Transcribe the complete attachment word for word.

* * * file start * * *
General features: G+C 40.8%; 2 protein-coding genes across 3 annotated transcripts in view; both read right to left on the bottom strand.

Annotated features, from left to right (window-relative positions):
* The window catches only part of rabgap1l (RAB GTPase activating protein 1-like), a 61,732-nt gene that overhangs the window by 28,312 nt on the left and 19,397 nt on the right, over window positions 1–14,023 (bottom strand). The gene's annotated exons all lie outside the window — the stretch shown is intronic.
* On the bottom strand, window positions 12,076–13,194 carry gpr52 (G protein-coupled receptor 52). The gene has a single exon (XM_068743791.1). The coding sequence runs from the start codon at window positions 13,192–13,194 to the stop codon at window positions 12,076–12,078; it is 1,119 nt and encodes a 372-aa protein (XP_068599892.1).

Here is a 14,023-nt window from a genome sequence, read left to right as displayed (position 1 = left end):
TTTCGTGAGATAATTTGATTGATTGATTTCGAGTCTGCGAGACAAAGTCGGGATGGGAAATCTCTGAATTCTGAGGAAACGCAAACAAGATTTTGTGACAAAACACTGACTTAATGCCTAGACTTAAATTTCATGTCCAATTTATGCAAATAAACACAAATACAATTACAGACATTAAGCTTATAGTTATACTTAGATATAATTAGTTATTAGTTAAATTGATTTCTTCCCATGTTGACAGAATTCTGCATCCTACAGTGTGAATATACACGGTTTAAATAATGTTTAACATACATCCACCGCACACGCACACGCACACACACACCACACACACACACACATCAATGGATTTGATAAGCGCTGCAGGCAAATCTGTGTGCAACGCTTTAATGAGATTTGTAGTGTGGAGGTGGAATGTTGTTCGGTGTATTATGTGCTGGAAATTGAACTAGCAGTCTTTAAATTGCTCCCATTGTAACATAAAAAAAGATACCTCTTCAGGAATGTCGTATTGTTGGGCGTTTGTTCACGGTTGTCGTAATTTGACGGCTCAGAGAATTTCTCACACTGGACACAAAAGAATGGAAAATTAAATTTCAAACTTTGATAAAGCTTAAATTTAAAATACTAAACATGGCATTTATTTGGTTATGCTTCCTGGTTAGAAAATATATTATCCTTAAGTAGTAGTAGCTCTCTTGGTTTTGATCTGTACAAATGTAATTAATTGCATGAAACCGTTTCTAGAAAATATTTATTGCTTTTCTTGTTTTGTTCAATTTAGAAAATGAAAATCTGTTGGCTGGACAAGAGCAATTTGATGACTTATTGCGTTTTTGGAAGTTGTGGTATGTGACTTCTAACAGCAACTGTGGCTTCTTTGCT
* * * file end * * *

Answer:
General features: G+C 40.8%; 2 protein-coding genes across 3 annotated transcripts in view; both read right to left on the bottom strand.

Annotated features, from left to right (window-relative positions):
* The window catches only part of rabgap1l (RAB GTPase activating protein 1-like), a 61,732-nt gene that overhangs the window by 28,312 nt on the left and 19,397 nt on the right, over window positions 1–14,023 (bottom strand). The gene's annotated exons all lie outside the window — the stretch shown is intronic.
* On the bottom strand, window positions 12,076–13,194 carry gpr52 (G protein-coupled receptor 52). The gene has a single exon (XM_068743791.1). The coding sequence runs from the start codon at window positions 13,192–13,194 to the stop codon at window positions 12,076–12,078; it is 1,119 nt and encodes a 372-aa protein (XP_068599892.1).

Here is a 14,023-nt window from a genome sequence, read left to right as displayed (position 1 = left end):
TTTCGTGAGATAATTTGATTGATTGATTTCGAGTCTGCGAGACAAAGTCGGGATGGGAAATCTCTGAATTCTGAGGAAACGCAAACAAGATTTTGTGACAAAACACTGACTTAATGCCTAGACTTAAATTTCATGTCCAATTTATGCAAATAAACACAAATACAATTACAGACATTAAGCTTATAGTTATACTTAGATATAATTAGTTATTAGTTAAATTGATTTCTTCCCATGTTGACAGAATTCTGCATCCTACAGTGTGAATATACACGGTTTAAATAATGTTTAACATACATCCACCGCACACGCACACGCACACACACACCACACACACACACACATCAATGGATTTGATAAGCGCTGCAGGCAAATCTGTGTGCAACGCTTTAATGAGATTTGTAGTGTGGAGGTGGAATGTTGTTCGGTGTATTATGTGCTGGAAATTGAACTAGCAGTCTTTAAATTGCTCCCATTGTAACATAAAAAAAGATACCTCTTCAGGAATGTCGTATTGTTGGGCGTTTGTTCACGGTTGTCGTAATTTGACGGCTCAGAGAATTTCTCACACTGGACACAAAAGAATGGAAAATTAAATTTCAAACTTTGATAAAGCTTAAATTTAAAATACTAAACATGGCATTTATTTGGTTATGCTTCCTGGTTAGAAAATATATTATCCTTAAGTAGTAGTAGCTCTCTTGGTTTTGATCTGTACAAATGTAATTAATTGCATGAAACCGTTTCTAGAAAATATTTATTGCTTTTCTTGTTTTGTTCAATTTAGAAAATGAAAATCTGTTGGCTGGACAAGAGCAATTTGATGACTTATTGCGTTTTTGGAAGTTGTGGTATGTGACTTCTAACAGCAACTGTGGCTTCTTTGCT